Cadence is divided into syllables as: ca-dence.

What is the verb form of cadence?

Cadence is primarily used as a noun and does not have a verb form.

What is the singular form of cadence?

The singular form is cadence.

Why is it called cadence?

Cadence comes from the Latin word cadentia, meaning "falling," which relates to the falling pitch at the end of a phrase in music or speech.

Is cadence an abstract noun?

Yes, cadence is an abstract noun as it refers to a concept of rhythmic flow.

What part of speech is cadence?

Cadence is a noun.

Is cadence a collective noun?

No, cadence is not a collective noun.

Is the cadence term a metaphor?

Cadence can be used metaphorically to describe rhythmic patterns in areas other than music, such as the flow of events or the structure of written works.

Is cadence an adverb?

No, cadence is not an adverb.

Is cadence a negative or positive word?

Cadence is generally a neutral word, but it can have positive connotations when associated with harmony and effective communication.

Is the word cadence Gerund?

No, cadence does not have a gerund form as it is not a verb.

Which determiner is used with cadence?

Determiners such as "a," "the," "this," and "that" can be used with cadence, depending on the context.

What is another term for cadence?

Another term for cadence is "rhythm."

Which vowel is used before cadence?

The vowel "a" is used before cadence when an article is needed, as in "a cadence."

Which preposition is used with cadence?

Common prepositions used with cadence include "in," "of," and "with," e.g., "cadence in speech," "cadence of the drums," "speak with cadence."

What is the plural form of cadence?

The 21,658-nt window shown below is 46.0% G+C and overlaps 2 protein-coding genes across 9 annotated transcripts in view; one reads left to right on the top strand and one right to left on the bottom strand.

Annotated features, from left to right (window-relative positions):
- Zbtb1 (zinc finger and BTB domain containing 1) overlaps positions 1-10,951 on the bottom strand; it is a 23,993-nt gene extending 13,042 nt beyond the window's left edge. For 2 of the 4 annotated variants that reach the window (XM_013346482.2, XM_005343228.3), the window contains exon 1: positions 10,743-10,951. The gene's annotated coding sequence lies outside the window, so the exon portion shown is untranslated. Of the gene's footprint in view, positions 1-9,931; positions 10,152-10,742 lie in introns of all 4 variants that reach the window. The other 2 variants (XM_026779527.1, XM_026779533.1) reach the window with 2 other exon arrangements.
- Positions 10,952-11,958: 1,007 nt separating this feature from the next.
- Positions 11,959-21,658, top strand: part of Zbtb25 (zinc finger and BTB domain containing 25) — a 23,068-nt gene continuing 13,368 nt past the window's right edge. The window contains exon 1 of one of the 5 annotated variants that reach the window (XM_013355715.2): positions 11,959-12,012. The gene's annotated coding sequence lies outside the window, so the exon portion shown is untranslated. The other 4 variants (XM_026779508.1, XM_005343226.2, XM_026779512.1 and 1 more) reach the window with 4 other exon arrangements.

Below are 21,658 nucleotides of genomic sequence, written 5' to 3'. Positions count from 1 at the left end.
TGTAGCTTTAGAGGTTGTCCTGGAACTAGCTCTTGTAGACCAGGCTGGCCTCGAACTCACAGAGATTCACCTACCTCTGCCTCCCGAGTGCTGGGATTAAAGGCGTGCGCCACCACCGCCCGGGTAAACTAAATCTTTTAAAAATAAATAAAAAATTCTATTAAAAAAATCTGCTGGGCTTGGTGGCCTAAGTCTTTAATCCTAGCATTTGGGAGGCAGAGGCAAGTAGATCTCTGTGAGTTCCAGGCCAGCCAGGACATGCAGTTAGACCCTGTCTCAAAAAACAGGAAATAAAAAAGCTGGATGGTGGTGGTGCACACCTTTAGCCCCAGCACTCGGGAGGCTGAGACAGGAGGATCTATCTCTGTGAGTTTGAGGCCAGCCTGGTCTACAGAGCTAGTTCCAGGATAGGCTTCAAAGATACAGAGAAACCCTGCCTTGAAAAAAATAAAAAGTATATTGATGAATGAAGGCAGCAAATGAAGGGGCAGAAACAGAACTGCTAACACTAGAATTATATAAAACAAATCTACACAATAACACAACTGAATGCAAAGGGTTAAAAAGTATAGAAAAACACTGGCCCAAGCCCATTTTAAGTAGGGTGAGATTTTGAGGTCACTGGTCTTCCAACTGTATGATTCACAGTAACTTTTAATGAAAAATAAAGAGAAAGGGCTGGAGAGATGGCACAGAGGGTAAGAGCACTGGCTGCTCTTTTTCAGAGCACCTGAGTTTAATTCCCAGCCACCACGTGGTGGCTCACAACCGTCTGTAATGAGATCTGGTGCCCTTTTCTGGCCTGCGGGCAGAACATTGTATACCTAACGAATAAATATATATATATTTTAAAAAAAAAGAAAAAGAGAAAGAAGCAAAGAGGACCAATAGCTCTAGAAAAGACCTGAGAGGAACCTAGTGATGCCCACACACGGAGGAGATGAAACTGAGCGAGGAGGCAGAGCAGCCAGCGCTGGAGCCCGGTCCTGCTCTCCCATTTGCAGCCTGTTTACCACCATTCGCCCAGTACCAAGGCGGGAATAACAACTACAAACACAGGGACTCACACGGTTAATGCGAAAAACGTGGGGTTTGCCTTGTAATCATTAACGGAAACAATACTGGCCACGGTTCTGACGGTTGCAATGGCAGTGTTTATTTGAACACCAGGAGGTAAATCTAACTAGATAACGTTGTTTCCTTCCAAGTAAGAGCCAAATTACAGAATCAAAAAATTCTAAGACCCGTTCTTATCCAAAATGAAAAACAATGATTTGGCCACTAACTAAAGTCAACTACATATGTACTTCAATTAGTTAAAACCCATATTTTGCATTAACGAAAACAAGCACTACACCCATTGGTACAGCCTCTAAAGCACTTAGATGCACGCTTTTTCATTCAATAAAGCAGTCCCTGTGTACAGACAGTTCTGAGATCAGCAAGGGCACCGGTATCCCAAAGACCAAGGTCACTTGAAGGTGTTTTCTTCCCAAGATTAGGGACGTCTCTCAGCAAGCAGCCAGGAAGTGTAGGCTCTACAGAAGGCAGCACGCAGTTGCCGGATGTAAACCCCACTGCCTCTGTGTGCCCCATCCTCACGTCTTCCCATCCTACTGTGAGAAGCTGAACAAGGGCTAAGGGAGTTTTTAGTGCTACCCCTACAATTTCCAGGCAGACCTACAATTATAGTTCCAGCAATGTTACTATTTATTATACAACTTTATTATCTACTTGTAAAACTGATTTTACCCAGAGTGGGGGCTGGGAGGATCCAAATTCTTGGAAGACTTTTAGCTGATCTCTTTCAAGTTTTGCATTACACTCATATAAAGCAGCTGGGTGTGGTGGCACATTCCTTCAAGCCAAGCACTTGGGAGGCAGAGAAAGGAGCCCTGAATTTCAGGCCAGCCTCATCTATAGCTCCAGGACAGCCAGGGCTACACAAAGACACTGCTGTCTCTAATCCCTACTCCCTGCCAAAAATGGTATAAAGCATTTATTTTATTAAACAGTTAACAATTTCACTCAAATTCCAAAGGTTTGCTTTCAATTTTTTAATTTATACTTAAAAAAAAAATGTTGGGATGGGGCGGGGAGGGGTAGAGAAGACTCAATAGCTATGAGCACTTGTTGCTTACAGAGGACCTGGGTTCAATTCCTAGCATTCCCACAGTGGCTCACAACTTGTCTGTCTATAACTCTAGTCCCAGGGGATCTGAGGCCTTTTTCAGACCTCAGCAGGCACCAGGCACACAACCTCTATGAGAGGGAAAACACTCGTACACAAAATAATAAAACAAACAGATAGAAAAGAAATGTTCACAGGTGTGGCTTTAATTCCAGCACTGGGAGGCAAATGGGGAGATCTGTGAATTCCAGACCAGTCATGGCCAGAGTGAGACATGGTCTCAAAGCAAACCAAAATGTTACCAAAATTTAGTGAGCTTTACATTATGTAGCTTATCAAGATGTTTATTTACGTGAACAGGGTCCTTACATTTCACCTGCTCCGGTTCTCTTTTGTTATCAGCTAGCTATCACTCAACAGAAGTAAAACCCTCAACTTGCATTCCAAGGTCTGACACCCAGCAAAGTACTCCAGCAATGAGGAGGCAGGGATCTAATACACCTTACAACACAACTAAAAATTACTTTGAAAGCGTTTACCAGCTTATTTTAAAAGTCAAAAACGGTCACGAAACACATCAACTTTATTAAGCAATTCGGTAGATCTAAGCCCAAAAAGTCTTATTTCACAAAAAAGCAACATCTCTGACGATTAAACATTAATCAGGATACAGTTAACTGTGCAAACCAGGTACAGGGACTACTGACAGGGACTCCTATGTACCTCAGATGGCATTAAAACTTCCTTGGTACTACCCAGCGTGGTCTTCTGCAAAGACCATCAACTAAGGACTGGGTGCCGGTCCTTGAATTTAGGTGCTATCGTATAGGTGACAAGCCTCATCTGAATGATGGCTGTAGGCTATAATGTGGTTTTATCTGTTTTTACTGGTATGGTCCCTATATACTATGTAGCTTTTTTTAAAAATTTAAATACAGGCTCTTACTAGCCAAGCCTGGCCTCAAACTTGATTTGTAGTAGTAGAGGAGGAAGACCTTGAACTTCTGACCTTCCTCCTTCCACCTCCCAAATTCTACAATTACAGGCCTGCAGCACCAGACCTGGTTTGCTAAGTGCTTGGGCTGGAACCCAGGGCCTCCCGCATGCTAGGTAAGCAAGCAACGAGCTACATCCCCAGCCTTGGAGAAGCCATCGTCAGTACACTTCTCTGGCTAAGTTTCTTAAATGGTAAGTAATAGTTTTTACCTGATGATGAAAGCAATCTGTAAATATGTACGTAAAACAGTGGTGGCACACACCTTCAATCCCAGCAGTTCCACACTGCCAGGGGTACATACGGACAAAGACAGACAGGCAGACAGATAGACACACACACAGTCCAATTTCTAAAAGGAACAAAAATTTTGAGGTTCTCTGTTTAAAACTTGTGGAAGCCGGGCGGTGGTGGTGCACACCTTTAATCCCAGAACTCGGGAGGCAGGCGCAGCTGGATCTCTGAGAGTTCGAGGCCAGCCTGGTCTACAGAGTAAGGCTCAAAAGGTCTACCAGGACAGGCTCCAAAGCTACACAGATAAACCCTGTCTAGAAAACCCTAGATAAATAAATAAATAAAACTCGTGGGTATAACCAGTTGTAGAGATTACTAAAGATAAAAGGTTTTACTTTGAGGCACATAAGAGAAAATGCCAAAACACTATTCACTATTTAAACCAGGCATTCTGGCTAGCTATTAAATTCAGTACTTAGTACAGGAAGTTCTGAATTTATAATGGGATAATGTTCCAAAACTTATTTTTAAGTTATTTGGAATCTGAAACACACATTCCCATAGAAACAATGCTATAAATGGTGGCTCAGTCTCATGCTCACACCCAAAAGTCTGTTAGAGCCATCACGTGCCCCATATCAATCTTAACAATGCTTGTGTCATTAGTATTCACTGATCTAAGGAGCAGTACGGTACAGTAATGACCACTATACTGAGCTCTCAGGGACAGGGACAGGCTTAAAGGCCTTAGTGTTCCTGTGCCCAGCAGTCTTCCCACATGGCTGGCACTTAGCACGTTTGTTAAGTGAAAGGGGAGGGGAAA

The plural form is cadences.

Is cadence a noun or adjective?

Cadence is a noun.

Is cadence a vowel or consonant?

The word cadence starts with a consonant.

Is the word cadence imperative?

No, cadence cannot form an imperative as it is not a verb.

Which conjunction is used with cadence?

Conjunctions such as "and" and "but" are often used with cadence, depending on the sentence structure.

Which article is used with cadence?

The definite article "the" or the indefinite article "a" can be used with cadence, e.g., "the cadence of the poem" or "a cadence that captivated the audience."

What is the opposite of cadence?

The opposite of cadence might be "discordance" or "arrhythmia."

Is cadence a countable noun?

Yes, cadence is countable, as in "several different cadences were used in the composition."

Is the word “cadence” a Direct object or an Indirect object?

Cadence can be a direct object in sentences like "The composer adjusted the cadence."

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Author Spotlight

Written by
Munazza Shafiq
Tayyaba Rehman is a distinguished writer, currently serving as a primary contributor to As a researcher in semantics and etymology, Tayyaba's passion for the complexity of languages and their distinctions has found a perfect home on the platform. Tayyaba delves into the intricacies of language, distinguishing between commonly confused words and phrases, thereby providing clarity for readers worldwide.